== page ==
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Democratic Theory

An Interdisciplinary Journal

Aims & Scope

Visit the new Democratic Theory website here!

Democratic Theory is a peer-reviewed journal published and distributed by Berghahn. It encourages philosophical and interdisciplinary contributions that critically explore democratic theory—in all its forms. Spanning a range of views, the journal offers a cross-disciplinary forum for diverse theoretical questions to be put forward and systematically examined. It advances non-Western as well as Western ideas and is actively based on the premise that there are many forms of democracies and many types of democrats.

As a forum for debate, the journal challenges theorists to ask and answer the perennial questions that plague the field of democratization studies:

  • Why is democracy so prominent in the world today?
  • What is the meaning of democracy?
  • Will democracy continue to expand?
  • Are current forms of democracy sufficient to give voice to “the people” in an increasingly fragmented and divided world?
  • Who leads in democracy?
  • What types of non-Western democratic theories are there?
  • Should democrats always defend democracy?
  • Should democrats be fearful of de-democratization, post-democracies, and the rise of hybridized regimes?  

For too long, the discourse of democracy has been colonized and predetermined by the West. Now more than ever there is a need to globalize—and by extension democratize—how we think about democracy: Democratic Theory provides the means for these essential debates to germinate and develop.

Democratic Theory is now ranked in the Australian Political Studies Association's 2016 Preferred Journal List.

Subjects: Political Theory

Forthcoming Issue

Volume 5, Issue 2, Winter 2018


What is populism? Who is the populist? A state of the field review (2008-2018)
Jean-Paul Gagnon, Emily Beausoleil, Kyong-Min Son, Cleve Arguelles, and Callum N Johnston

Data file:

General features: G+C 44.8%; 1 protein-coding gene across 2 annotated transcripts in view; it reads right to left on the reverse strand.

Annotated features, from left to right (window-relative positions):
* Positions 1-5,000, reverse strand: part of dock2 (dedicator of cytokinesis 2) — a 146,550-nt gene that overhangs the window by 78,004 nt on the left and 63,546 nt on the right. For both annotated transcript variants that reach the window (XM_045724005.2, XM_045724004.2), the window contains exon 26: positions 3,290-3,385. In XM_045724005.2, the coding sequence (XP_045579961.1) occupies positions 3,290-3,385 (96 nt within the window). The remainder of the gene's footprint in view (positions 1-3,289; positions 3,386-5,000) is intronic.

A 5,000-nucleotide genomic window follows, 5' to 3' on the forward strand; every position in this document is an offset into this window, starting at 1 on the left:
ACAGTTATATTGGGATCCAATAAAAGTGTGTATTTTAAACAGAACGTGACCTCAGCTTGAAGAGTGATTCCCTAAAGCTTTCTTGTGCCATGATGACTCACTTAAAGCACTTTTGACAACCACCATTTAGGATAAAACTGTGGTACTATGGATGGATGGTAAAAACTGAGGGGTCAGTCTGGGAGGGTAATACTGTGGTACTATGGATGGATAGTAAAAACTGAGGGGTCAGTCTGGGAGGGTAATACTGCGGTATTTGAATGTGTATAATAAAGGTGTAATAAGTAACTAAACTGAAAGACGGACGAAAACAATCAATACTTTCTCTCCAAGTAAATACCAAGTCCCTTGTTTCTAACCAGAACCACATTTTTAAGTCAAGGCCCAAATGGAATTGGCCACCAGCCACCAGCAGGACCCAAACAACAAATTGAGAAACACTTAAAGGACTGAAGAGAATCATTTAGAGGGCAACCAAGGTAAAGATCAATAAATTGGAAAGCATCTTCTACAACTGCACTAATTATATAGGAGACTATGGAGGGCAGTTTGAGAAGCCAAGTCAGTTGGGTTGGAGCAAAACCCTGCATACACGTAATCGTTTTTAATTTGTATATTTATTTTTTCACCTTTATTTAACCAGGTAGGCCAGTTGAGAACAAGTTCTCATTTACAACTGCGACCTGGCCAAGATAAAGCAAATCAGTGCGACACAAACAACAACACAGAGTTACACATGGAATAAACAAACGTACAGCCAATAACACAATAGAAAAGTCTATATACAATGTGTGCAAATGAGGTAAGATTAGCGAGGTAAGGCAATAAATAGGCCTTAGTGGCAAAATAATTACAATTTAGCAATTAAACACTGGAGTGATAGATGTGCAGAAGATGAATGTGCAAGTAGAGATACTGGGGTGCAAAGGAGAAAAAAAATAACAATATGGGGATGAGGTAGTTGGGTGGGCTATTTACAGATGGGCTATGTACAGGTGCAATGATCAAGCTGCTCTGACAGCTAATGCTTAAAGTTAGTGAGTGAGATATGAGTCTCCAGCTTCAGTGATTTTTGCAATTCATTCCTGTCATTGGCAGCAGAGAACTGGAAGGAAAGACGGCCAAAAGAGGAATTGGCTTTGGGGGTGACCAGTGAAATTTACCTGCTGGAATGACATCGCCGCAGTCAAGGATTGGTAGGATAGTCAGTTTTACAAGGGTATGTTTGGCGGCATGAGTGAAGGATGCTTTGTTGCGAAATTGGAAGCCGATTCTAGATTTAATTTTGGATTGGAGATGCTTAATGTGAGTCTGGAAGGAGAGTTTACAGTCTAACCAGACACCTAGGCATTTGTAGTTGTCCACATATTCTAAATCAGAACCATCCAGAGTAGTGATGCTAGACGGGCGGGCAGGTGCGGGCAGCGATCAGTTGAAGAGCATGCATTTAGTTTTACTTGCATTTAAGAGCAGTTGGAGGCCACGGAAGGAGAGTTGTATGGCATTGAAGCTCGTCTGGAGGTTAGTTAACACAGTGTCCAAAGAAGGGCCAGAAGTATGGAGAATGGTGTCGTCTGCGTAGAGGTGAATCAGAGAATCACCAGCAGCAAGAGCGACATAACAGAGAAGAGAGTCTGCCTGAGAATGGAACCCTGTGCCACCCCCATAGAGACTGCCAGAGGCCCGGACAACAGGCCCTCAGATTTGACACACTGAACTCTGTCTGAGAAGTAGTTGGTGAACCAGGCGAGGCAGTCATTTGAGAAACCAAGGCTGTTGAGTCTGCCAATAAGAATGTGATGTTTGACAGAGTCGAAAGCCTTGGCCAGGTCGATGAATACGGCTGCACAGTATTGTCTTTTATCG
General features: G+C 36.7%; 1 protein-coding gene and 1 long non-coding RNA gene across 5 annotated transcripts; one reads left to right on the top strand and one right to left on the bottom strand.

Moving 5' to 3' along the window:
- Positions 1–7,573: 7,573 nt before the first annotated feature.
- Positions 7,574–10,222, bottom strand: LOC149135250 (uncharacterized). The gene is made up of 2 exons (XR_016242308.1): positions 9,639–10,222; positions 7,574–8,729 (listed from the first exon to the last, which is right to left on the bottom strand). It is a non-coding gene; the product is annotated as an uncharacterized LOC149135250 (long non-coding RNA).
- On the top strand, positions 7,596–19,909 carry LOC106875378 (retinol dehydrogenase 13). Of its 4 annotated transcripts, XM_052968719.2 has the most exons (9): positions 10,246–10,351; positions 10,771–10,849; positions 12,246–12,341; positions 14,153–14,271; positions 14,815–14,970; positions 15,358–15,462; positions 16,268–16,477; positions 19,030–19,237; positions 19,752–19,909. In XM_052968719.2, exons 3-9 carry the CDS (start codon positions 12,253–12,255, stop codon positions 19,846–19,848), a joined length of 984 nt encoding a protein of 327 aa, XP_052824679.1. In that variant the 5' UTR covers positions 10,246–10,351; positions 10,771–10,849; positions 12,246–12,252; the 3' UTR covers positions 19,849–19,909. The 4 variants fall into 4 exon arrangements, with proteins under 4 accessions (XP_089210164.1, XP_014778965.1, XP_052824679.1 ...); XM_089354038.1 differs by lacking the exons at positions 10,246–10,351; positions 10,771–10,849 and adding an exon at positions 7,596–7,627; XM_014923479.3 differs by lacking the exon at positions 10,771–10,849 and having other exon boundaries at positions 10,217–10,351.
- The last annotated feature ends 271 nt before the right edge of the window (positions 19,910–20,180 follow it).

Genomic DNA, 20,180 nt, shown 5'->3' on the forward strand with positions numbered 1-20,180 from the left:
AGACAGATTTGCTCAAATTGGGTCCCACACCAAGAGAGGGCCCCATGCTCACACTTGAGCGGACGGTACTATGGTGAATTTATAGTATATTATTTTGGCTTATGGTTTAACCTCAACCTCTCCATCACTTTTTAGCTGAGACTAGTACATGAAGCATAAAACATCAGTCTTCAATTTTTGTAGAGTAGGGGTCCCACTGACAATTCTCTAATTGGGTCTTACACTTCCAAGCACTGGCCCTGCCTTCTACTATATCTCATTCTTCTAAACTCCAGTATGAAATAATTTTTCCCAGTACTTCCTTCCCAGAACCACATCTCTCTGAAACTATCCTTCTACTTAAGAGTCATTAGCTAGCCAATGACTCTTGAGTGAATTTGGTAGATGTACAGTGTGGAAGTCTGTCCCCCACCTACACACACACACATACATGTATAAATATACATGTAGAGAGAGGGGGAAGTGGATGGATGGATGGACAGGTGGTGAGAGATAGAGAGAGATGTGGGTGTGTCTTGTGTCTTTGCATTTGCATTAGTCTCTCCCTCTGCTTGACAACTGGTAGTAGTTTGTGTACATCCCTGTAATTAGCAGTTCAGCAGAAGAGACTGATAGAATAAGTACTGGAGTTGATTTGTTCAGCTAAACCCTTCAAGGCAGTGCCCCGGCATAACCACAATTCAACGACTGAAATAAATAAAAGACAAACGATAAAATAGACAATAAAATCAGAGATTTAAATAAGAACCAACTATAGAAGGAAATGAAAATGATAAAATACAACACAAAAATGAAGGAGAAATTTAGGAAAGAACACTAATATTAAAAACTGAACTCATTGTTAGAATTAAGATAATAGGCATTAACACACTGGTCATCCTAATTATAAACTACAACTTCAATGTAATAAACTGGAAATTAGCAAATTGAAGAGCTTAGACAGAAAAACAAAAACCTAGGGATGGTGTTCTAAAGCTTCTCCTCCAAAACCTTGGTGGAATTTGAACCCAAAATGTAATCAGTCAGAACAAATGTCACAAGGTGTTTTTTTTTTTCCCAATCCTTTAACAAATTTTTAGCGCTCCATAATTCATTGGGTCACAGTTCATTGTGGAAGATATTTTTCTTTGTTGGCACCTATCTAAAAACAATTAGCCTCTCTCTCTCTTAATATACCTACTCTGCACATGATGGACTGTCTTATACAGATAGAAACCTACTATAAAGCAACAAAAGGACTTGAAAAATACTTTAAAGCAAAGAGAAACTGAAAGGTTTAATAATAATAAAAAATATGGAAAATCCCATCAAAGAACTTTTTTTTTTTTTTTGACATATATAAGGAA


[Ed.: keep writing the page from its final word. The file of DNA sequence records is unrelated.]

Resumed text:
Special Section I: On populism

The Populism/Anti-Populism Divide in Western Europe
Benjamin Moffitt

In Praise of Democratic Ambivalence
Adele Webb

Freedom From Democracy: Progressive Populism and the Rise of Global Corporate Power
Mary Walsh

Special Section II: Wood & Flinders’ ‘Nexus Politics’ and Three Responses

Nexus Politics: Conceptualizing Everyday Political Engagement
Matthew Wood and Matthew Flinders

On Intentionality and Motivation in Digital Spaces: A Response to Wood and Flinders
Max Halupka

Between the Social and the Political: The Role of Proto-Political Sphere in Political Participation
Pia Rowe and David Marsh

What is ‘Political’ Participation: Beyond Explicit Motivations and Oppositional Actions
Sadiya Akram and David Marsh

Practitioner's Note

Practitioner’s Note: MASS LBP and Long-Form Deliberation in Canada
Spencer McKay and Peter MacLeod

Review Essay

Unambivalent about Ambivalence in the Politics of Mourning: David McIvor’s Mourning in America and Simon Stow’s American Mourning
Greta Snyder

Book Review

Kevin Olson, Imagined Sovereignties: The Power of the People and Other Myths of the Modern Age (Cambridge University Press, 2016), 230 pp., ISBN: 9781107113237
Reviewed by Anna Schoen

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